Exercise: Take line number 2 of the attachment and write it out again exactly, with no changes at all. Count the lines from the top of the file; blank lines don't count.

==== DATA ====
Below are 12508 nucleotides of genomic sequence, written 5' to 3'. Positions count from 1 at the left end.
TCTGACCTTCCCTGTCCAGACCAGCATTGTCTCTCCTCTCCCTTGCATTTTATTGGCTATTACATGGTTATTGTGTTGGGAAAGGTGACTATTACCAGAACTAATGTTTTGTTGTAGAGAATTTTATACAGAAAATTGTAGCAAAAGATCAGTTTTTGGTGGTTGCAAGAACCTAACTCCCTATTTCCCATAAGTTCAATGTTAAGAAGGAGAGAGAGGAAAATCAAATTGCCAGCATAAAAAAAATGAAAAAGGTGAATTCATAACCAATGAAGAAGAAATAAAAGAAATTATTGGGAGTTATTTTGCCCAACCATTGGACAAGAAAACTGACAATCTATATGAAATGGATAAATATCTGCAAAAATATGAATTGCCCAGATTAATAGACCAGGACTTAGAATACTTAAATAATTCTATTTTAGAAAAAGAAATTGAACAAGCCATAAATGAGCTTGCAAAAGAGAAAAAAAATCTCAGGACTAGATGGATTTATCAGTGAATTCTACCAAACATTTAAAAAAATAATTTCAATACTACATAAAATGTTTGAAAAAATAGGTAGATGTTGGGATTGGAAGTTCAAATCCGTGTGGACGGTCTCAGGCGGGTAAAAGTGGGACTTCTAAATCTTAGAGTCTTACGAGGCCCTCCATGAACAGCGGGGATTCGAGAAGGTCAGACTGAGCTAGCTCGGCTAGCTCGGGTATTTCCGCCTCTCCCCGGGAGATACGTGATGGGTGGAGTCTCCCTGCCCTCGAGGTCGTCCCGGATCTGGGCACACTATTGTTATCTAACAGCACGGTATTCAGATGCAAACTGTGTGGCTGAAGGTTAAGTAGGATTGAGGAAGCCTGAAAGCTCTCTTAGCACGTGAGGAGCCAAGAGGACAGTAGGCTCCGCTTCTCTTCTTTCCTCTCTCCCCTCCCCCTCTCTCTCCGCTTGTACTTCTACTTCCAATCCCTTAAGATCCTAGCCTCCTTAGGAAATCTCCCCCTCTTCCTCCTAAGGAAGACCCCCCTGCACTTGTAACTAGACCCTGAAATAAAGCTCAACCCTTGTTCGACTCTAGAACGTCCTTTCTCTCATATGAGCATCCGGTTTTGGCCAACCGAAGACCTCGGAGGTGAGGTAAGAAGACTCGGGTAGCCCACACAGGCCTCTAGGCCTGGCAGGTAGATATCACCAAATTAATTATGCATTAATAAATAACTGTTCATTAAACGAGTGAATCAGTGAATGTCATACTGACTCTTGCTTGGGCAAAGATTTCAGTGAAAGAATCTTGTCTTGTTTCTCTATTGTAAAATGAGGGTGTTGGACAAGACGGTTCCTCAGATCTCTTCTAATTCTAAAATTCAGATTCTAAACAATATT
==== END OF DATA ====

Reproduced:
TCTGACCTTCCCTGTCCAGACCAGCATTGTCTCTCCTCTCCCTTGCATTTTATTGGCTATTACATGGTTATTGTGTTGGGAAAGGTGACTATTACCAGAACTAATGTTTTGTTGTAGAGAATTTTATACAGAAAATTGTAGCAAAAGATCAGTTTTTGGTGGTTGCAAGAACCTAACTCCCTATTTCCCATAAGTTCAATGTTAAGAAGGAGAGAGAGGAAAATCAAATTGCCAGCATAAAAAAAATGAAAAAGGTGAATTCATAACCAATGAAGAAGAAATAAAAGAAATTATTGGGAGTTATTTTGCCCAACCATTGGACAAGAAAACTGACAATCTATATGAAATGGATAAATATCTGCAAAAATATGAATTGCCCAGATTAATAGACCAGGACTTAGAATACTTAAATAATTCTATTTTAGAAAAAGAAATTGAACAAGCCATAAATGAGCTTGCAAAAGAGAAAAAAAATCTCAGGACTAGATGGATTTATCAGTGAATTCTACCAAACATTTAAAAAAATAATTTCAATACTACATAAAATGTTTGAAAAAATAGGTAGATGTTGGGATTGGAAGTTCAAATCCGTGTGGACGGTCTCAGGCGGGTAAAAGTGGGACTTCTAAATCTTAGAGTCTTACGAGGCCCTCCATGAACAGCGGGGATTCGAGAAGGTCAGACTGAGCTAGCTCGGCTAGCTCGGGTATTTCCGCCTCTCCCCGGGAGATACGTGATGGGTGGAGTCTCCCTGCCCTCGAGGTCGTCCCGGATCTGGGCACACTATTGTTATCTAACAGCACGGTATTCAGATGCAAACTGTGTGGCTGAAGGTTAAGTAGGATTGAGGAAGCCTGAAAGCTCTCTTAGCACGTGAGGAGCCAAGAGGACAGTAGGCTCCGCTTCTCTTCTTTCCTCTCTCCCCTCCCCCTCTCTCTCCGCTTGTACTTCTACTTCCAATCCCTTAAGATCCTAGCCTCCTTAGGAAATCTCCCCCTCTTCCTCCTAAGGAAGACCCCCCTGCACTTGTAACTAGACCCTGAAATAAAGCTCAACCCTTGTTCGACTCTAGAACGTCCTTTCTCTCATATGAGCATCCGGTTTTGGCCAACCGAAGACCTCGGAGGTGAGGTAAGAAGACTCGGGTAGCCCACACAGGCCTCTAGGCCTGGCAGGTAGATATCACCAAATTAATTATGCATTAATAAATAACTGTTCATTAAACGAGTGAATCAGTGAATGTCATACTGACTCTTGCTTGGGCAAAGATTTCAGTGAAAGAATCTTGTCTTGTTTCTCTATTGTAAAATGAGGGTGTTGGACAAGACGGTTCCTCAGATCTCTTCTAATTCTAAAATTCAGATTCTAAACAATATT